Avengers vs X-Men vs Terrible Writing

The first issue of Avengers vs X-Men (or “AvX” as the hip kids say) launched two weeks ago, and my reaction was tepid. The art was fine, and it seemed like it was setting up a conflict with nice potential implications for the universe.

The problem, as Professor Bryan Carr pointed out, is that the central conflict had no room for nuance. The best of the big event books are clever ways of using the superhero framework to comment on something going on in our society. This book didn’t have that gray morality, at least at first blush. Cyclops and his oddly cult-like X-Men followers were content to let the all-powerful destructive Phoenix force come on the off-chance that they can figure out how to use it to their advantage, with absolutely no research or understanding of the force and no reason to believe they could get it under control. The Avengers wanted to prevent the force from ever coming in the first place. The Avengers were very clearly right, and the X-Men were very clearly wrong. Also, kind of uncharacteristically dumb.

But I hoped we’d see some nuance soon. Maybe the X-Men would actually succeed in controlling Phoenix, and then it could become an allegory about whether it’s right for one group to even have that much power at its disposal. It still had potential, so I went into the second issue with reservations, but still some shreds of hope.

Holy gamma rays. I was not mentally prepared for the full-on unrelenting onslaught of stupid in this issue.

AvX #2 is, at its core, several pages of superheroes punching each other. It quickly flips from one superhero scuffle to another, pairing them up the way you might have when you were on the playground. Hulk vs Colossus! Iron Man vs Magneto! Namor vs somebody! This would be fine if the dramatic underpinning worked, but since it doesn’t, it has the stakes of a WWE match. Actually, strike that. Some people enjoy the plots in WWE matches. This is punctuated by gouda-stuffed one-liners and a clunky unseen narrator who seems to be trying desperately to convince us that these fights are important. The issue has one good moment with Spider-Man, but to be fair that’s mostly because Spider-Man.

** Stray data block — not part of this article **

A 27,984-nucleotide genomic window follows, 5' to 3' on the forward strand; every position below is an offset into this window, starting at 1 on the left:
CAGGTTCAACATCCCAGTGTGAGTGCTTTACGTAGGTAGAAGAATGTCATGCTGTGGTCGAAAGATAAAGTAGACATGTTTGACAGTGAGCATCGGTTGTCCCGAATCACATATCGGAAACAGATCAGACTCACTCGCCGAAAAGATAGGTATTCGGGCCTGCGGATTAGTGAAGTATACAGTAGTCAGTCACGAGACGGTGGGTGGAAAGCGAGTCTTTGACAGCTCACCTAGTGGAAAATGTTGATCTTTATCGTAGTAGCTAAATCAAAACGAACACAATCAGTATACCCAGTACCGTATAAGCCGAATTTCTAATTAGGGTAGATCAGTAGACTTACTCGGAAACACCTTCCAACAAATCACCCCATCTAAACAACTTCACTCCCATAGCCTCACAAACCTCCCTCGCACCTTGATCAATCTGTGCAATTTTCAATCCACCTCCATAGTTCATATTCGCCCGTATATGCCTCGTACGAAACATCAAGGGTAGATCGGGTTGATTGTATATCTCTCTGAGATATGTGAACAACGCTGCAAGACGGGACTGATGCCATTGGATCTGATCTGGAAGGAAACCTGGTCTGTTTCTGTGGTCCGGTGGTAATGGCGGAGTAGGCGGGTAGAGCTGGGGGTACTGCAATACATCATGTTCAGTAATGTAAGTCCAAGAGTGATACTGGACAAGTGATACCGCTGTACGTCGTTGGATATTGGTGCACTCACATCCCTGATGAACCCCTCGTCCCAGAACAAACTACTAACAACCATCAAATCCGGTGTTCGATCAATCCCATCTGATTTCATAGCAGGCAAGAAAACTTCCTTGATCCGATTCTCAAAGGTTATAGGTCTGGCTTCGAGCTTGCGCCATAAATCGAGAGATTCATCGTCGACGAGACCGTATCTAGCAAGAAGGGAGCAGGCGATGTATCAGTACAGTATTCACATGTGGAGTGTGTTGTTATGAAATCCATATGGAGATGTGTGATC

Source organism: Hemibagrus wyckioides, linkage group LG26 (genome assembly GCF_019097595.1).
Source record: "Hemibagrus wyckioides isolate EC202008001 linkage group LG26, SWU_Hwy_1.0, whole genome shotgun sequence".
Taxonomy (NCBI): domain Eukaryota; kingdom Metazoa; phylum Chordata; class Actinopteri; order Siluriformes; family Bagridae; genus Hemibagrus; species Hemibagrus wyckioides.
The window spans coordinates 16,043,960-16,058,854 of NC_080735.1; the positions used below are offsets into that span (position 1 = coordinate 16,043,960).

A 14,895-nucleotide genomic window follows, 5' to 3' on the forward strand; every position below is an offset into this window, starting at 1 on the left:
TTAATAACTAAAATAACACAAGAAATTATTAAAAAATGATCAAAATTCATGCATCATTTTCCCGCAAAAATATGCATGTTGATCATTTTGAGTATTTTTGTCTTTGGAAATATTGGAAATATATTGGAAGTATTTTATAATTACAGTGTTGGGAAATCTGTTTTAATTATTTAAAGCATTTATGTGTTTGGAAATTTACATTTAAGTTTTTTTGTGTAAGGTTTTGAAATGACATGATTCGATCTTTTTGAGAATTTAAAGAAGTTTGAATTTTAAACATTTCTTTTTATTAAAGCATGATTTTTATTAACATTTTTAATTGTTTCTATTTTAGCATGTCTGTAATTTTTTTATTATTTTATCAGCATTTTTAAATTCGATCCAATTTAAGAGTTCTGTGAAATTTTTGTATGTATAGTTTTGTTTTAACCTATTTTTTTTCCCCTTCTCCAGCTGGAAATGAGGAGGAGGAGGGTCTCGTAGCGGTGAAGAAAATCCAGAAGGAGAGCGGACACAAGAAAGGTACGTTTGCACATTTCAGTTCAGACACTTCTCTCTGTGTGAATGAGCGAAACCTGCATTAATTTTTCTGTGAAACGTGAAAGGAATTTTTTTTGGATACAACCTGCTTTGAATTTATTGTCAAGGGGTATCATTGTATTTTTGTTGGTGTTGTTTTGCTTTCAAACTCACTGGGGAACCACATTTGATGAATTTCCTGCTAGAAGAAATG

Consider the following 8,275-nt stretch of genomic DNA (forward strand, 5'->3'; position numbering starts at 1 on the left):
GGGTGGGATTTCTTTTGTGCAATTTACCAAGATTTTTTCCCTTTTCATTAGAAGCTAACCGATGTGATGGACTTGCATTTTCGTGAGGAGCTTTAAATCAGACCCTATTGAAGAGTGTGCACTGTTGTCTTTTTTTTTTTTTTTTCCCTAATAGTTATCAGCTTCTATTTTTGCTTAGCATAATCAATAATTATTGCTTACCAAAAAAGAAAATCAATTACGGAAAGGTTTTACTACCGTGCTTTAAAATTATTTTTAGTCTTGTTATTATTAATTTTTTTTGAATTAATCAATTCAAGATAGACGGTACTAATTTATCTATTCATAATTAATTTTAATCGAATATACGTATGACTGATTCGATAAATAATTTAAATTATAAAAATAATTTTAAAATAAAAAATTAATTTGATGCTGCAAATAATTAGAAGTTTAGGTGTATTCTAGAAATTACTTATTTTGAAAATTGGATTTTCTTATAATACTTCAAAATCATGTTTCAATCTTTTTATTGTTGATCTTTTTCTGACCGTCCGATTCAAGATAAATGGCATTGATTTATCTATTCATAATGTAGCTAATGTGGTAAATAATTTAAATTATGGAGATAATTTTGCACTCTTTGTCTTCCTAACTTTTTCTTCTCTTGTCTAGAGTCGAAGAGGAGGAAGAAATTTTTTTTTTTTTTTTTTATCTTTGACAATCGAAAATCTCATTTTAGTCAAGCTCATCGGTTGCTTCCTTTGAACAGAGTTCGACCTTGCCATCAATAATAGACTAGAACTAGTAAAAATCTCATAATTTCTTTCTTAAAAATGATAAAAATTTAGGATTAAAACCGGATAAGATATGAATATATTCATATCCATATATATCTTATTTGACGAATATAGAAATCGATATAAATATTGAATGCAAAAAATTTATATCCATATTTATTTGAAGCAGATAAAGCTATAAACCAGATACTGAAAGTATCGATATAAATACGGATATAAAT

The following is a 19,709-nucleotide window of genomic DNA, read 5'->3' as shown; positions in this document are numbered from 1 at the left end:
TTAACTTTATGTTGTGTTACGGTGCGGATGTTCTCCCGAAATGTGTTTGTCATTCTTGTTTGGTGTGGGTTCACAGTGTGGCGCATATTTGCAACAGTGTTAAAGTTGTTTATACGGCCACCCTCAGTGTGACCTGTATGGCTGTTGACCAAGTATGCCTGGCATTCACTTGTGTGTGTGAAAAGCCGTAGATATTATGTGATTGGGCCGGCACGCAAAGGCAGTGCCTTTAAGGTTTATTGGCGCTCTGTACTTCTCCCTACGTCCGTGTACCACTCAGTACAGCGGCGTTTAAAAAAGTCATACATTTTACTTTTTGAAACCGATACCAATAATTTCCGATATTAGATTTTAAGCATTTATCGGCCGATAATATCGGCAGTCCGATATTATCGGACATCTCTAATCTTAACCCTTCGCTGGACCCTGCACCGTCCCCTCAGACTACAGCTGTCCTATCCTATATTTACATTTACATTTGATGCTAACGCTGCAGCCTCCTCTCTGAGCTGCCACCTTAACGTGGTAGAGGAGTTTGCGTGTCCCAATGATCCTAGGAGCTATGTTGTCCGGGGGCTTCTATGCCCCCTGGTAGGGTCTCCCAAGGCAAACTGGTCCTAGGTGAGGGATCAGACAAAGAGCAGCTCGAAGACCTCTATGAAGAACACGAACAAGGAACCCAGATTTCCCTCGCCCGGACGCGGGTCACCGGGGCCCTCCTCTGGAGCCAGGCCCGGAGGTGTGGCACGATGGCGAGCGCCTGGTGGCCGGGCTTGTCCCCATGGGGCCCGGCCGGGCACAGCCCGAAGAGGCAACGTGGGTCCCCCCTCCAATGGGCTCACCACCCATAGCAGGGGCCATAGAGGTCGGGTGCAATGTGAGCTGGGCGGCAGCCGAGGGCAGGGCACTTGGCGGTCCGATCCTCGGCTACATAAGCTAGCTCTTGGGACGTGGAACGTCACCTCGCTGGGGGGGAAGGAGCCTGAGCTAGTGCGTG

The issue ends when the exact thing the Avengers warned about happens. That’s it. No surprise, no suspense. Just several pages of superheroes smacking each other around, and then the most predictable scenario occurs. It gave absolutely no indication that the conflict would get more interesting, or that the X-Men would have a valid point on their side, or that it would serve as an allegory for anything more insightful than Rock-Em Sock-Em Robots. But considering this slog is going to limp along for another ten issues, I have to imagine Cyclops will continue to not see how extremely, undeniably wrong he is for at least another eight.

Other quick comic observations. Batman #8 actually got me more interested in the full Night of the Owls plot and had a really fun coda at the end, Wonder Woman #8 continued its spectacularly clever exploration of Greek mythology, and Justice League #8 read like one of the great single-issue team-up stories that Avenging Spider-Man has been doing lately. So overall, a very strong week for DC. Marvel, not so much.

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